513 people are living in the EU (status quo with twenty-eight member states). After China and India, the third most significant population of the earth. As Europeans, we are living together like in a big family. Sometimes things are getting a little confusing. There are the model students, those who march to a different drummer, the weird uncle we only have to see at the big family meetings, and the favorite Grandma that always gives us some extra pocket money. Twenty-eight member states mean twenty-four languages united under one roof of the European Union – and that does not count the many dialects and geographical differences in languages.

Team of confident business people smiling in office - MASF05160

Sometimes the variety of languages turns communication and understanding into a Hercules task. To be honest, from time to time, we ask ourselves how it was possible to align languages in the first place and how many misunderstandings happened in the process? We can not answer this question, but we can point out that the EU, besides having some family disputes, is a symbol of international understanding. It was decorated with the Nobel Peace Prize in 2012. A fact, that all Europeans can be proud of.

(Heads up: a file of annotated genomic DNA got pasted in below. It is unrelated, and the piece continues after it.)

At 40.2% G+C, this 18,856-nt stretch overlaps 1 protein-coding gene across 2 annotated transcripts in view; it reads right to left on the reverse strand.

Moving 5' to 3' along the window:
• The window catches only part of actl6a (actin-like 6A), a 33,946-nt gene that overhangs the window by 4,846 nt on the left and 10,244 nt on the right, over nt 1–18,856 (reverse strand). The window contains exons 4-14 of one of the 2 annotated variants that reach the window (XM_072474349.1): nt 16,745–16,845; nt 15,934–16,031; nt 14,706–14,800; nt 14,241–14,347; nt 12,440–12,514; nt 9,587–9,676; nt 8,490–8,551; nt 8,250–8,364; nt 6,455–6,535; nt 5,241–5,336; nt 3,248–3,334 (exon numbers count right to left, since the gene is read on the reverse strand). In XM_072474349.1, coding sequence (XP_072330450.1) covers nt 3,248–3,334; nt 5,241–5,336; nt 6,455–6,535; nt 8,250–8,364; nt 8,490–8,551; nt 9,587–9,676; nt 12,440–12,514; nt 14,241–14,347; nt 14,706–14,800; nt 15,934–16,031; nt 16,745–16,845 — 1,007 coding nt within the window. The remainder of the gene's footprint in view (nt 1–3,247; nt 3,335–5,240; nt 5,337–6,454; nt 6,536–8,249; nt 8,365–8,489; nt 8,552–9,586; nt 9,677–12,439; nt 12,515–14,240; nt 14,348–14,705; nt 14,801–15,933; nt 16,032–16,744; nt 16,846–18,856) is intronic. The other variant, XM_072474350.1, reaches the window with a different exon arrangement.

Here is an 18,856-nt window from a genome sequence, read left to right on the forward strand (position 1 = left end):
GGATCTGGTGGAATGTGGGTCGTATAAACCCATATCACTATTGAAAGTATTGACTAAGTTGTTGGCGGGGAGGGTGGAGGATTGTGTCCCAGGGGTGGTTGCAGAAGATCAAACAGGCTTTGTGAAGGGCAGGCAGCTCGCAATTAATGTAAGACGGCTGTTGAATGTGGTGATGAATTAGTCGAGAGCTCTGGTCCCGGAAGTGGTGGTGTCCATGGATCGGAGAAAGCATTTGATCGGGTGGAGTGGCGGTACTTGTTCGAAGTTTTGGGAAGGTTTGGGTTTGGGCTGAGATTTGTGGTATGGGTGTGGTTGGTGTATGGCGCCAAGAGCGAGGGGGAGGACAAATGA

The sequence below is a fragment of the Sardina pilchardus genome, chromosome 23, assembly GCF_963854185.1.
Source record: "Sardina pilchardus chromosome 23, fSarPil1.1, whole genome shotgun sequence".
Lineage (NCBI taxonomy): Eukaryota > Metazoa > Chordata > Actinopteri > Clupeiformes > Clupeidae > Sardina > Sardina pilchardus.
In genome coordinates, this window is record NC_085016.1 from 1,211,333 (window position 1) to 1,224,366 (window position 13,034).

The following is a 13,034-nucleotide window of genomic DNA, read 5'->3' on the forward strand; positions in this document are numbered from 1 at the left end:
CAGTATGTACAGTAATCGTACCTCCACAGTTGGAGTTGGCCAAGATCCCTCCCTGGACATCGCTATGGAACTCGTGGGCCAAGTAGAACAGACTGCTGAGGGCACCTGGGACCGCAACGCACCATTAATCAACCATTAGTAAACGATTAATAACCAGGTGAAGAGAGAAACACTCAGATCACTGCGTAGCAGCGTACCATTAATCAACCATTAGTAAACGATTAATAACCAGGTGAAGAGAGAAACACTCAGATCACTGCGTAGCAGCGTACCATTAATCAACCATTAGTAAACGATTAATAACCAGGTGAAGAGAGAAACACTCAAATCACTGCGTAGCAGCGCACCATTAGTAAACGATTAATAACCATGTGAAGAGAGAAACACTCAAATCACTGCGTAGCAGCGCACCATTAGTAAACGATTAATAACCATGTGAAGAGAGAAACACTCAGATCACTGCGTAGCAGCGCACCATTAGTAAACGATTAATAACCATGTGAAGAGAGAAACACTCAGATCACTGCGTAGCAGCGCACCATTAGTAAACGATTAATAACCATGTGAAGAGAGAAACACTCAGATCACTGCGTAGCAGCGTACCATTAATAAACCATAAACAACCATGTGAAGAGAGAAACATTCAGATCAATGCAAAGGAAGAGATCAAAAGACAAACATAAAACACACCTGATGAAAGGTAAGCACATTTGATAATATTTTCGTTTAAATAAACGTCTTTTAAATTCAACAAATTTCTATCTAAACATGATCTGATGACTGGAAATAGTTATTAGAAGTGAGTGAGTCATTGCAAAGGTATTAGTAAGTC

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And then the lingual clan joins.

While discussing topics like languages and international understanding, we can not only focus on one political institution as Europe is much more than just the EU. When you talk about the family, you have to include the whole clan. Twenty-four languages are then joined by over 100 minority languages that would cause welding beads on the foreheads of many „who wants to be a millionaire“-participants: Sorbian, Frisian, Breton, Sami – how many of these did you know? 

Finally, there are over 700 million people on the continent trying to communicate with each other. Over 90 percent speak Ind-European languages; the most spread being Slavonic, Germanic, and Romanic.

Our EU-Highlight: the European day of Languages

To give languages their earned space, the EU and the Council of Europe have established the European Day of Languages in 2001 to fight a growing lack of speech. Some of the over 200 European languages have become extremely rare and only still exist because few families still speak them and keep them alive. But they are facing extinction. Now on every 26th of September, we celebrate the existence of European languages across borders as an appreciation of cultural goods and to highlight the importance of language skills.

Pupils learning together on corridor in school - ABIF00390

 Way too often, conflicts are the outcome of people not being able to speak the same language – figuratively and literally. Therefore we celebrate the day with beautiful images of community and cohesion.

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